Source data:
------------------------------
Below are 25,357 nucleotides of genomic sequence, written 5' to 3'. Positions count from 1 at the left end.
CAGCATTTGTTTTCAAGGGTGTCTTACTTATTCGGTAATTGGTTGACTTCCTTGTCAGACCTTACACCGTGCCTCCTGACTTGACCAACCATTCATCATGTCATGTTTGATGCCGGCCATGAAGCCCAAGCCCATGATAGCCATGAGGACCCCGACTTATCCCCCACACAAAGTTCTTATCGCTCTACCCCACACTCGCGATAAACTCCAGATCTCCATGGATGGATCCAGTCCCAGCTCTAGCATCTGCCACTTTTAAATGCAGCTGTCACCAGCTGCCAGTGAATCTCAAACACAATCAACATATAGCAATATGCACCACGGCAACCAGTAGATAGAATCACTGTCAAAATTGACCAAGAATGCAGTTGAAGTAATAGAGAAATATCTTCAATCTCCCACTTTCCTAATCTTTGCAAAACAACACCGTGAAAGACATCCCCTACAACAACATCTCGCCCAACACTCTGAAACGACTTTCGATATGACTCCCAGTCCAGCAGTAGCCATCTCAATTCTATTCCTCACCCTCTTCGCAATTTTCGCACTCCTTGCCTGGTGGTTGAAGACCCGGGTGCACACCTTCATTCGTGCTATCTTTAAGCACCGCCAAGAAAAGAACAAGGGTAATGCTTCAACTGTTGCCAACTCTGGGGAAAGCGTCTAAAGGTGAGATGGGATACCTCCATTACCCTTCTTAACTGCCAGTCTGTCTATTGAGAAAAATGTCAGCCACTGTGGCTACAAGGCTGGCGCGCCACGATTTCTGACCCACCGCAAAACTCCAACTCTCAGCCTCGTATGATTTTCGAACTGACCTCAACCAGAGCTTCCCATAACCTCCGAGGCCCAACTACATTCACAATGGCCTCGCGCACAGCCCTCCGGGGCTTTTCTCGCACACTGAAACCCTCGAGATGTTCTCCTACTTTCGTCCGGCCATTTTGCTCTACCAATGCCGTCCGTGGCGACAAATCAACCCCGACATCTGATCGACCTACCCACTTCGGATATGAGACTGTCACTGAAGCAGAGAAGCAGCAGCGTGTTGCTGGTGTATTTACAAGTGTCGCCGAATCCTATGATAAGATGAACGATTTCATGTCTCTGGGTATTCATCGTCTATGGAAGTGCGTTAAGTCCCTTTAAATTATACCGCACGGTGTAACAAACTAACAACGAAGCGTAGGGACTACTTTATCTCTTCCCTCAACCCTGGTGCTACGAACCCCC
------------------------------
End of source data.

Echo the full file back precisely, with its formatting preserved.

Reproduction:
Below are 25,357 nucleotides of genomic sequence, written 5' to 3'. Positions count from 1 at the left end.
CAGCATTTGTTTTCAAGGGTGTCTTACTTATTCGGTAATTGGTTGACTTCCTTGTCAGACCTTACACCGTGCCTCCTGACTTGACCAACCATTCATCATGTCATGTTTGATGCCGGCCATGAAGCCCAAGCCCATGATAGCCATGAGGACCCCGACTTATCCCCCACACAAAGTTCTTATCGCTCTACCCCACACTCGCGATAAACTCCAGATCTCCATGGATGGATCCAGTCCCAGCTCTAGCATCTGCCACTTTTAAATGCAGCTGTCACCAGCTGCCAGTGAATCTCAAACACAATCAACATATAGCAATATGCACCACGGCAACCAGTAGATAGAATCACTGTCAAAATTGACCAAGAATGCAGTTGAAGTAATAGAGAAATATCTTCAATCTCCCACTTTCCTAATCTTTGCAAAACAACACCGTGAAAGACATCCCCTACAACAACATCTCGCCCAACACTCTGAAACGACTTTCGATATGACTCCCAGTCCAGCAGTAGCCATCTCAATTCTATTCCTCACCCTCTTCGCAATTTTCGCACTCCTTGCCTGGTGGTTGAAGACCCGGGTGCACACCTTCATTCGTGCTATCTTTAAGCACCGCCAAGAAAAGAACAAGGGTAATGCTTCAACTGTTGCCAACTCTGGGGAAAGCGTCTAAAGGTGAGATGGGATACCTCCATTACCCTTCTTAACTGCCAGTCTGTCTATTGAGAAAAATGTCAGCCACTGTGGCTACAAGGCTGGCGCGCCACGATTTCTGACCCACCGCAAAACTCCAACTCTCAGCCTCGTATGATTTTCGAACTGACCTCAACCAGAGCTTCCCATAACCTCCGAGGCCCAACTACATTCACAATGGCCTCGCGCACAGCCCTCCGGGGCTTTTCTCGCACACTGAAACCCTCGAGATGTTCTCCTACTTTCGTCCGGCCATTTTGCTCTACCAATGCCGTCCGTGGCGACAAATCAACCCCGACATCTGATCGACCTACCCACTTCGGATATGAGACTGTCACTGAAGCAGAGAAGCAGCAGCGTGTTGCTGGTGTATTTACAAGTGTCGCCGAATCCTATGATAAGATGAACGATTTCATGTCTCTGGGTATTCATCGTCTATGGAAGTGCGTTAAGTCCCTTTAAATTATACCGCACGGTGTAACAAACTAACAACGAAGCGTAGGGACTACTTTATCTCTTCCCTCAACCCTGGTGCTACGAACCCCC